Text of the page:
- Stocks, bonds and cash will all return less than 5% for only the fourth time in 25 years.
- The value of the dollar is sagging, and massive U.S. deficits are also acting as a drag on the economy.
- Financials, technology and health care are outperforming utilities, energy and materials in the second half of 2020.
- Active equity managers are outperforming their indexes for the first time in a decade.
- The cold wars within the U.S. and between China and the U.S. continue.
- The U.S. concludes a tumultuous political year with an election that could represent a significant change in the government’s tax and regulatory policies going forward.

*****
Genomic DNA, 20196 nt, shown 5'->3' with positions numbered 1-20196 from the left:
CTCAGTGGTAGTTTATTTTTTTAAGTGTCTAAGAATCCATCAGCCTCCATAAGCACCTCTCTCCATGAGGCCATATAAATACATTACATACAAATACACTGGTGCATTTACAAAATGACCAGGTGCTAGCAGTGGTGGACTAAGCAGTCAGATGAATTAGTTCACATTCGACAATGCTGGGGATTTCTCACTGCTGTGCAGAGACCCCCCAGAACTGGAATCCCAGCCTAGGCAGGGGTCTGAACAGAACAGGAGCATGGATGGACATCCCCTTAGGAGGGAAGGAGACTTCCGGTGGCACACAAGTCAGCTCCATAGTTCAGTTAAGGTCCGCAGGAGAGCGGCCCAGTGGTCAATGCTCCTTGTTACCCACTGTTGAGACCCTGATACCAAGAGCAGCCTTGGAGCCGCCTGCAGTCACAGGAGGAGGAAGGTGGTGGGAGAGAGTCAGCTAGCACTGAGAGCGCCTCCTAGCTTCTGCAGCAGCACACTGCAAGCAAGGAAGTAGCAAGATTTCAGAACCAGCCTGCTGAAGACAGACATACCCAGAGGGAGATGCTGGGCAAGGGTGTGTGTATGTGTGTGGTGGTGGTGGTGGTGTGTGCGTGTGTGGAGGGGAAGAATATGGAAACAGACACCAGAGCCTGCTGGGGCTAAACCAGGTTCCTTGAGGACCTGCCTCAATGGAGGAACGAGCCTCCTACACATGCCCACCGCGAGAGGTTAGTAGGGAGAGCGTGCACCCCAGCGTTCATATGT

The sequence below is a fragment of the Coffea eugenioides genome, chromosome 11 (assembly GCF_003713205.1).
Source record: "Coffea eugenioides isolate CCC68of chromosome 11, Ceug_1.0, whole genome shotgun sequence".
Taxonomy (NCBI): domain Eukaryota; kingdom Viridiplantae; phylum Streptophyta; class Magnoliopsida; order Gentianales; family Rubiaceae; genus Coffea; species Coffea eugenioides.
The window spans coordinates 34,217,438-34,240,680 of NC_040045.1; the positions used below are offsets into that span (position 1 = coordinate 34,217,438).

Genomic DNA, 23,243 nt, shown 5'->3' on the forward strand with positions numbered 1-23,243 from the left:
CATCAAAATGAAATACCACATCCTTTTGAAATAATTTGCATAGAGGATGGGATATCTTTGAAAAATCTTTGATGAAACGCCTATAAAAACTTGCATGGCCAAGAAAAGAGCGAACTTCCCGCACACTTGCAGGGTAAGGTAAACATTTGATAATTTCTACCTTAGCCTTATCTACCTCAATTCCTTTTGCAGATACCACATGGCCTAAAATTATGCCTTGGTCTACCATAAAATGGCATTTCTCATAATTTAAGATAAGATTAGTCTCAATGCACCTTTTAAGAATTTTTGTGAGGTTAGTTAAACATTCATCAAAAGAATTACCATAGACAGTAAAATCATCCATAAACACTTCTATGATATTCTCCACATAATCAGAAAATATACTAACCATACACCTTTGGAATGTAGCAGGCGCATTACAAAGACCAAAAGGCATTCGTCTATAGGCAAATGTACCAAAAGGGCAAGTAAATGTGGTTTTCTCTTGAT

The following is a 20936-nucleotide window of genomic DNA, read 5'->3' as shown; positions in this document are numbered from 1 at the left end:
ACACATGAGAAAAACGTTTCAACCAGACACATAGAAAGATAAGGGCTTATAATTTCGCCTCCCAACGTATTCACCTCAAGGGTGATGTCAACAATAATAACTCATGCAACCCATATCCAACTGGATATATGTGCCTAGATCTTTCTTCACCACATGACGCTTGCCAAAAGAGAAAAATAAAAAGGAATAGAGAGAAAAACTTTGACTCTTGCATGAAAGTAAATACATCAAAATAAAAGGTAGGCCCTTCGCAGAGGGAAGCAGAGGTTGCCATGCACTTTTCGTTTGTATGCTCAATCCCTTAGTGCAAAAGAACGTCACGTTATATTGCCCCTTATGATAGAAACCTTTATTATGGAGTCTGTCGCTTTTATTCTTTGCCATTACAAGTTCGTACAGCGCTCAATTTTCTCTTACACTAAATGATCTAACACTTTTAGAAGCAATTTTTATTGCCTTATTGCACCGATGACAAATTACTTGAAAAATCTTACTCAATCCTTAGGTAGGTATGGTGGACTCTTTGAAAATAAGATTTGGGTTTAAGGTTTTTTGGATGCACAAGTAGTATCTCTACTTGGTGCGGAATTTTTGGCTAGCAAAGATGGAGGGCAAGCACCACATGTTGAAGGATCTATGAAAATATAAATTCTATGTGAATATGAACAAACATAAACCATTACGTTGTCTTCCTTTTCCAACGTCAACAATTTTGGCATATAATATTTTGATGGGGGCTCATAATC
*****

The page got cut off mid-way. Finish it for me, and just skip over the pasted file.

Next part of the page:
According to an Association of Fundraising Professionals article involving a survey of over 850 fundraisers, more than half of the charitable organizations in the U.S. are expecting to raise less money in 2020 than 2019 and believe this trend will continue in 2021. Giving is uneven across sectors, with human service organizations being the most optimistic subsector and larger charities seem to be doing better than smaller charities.
Over 80% of the survey respondents noted they are now focusing on donor retention and stewardship activities, with 78% of the respondents intensifying efforts in social media, online and virtual events. Many fundraising professionals are still working from home and are focusing on communication, fundraising and new ways to generate funds as typical activities continue to be delayed.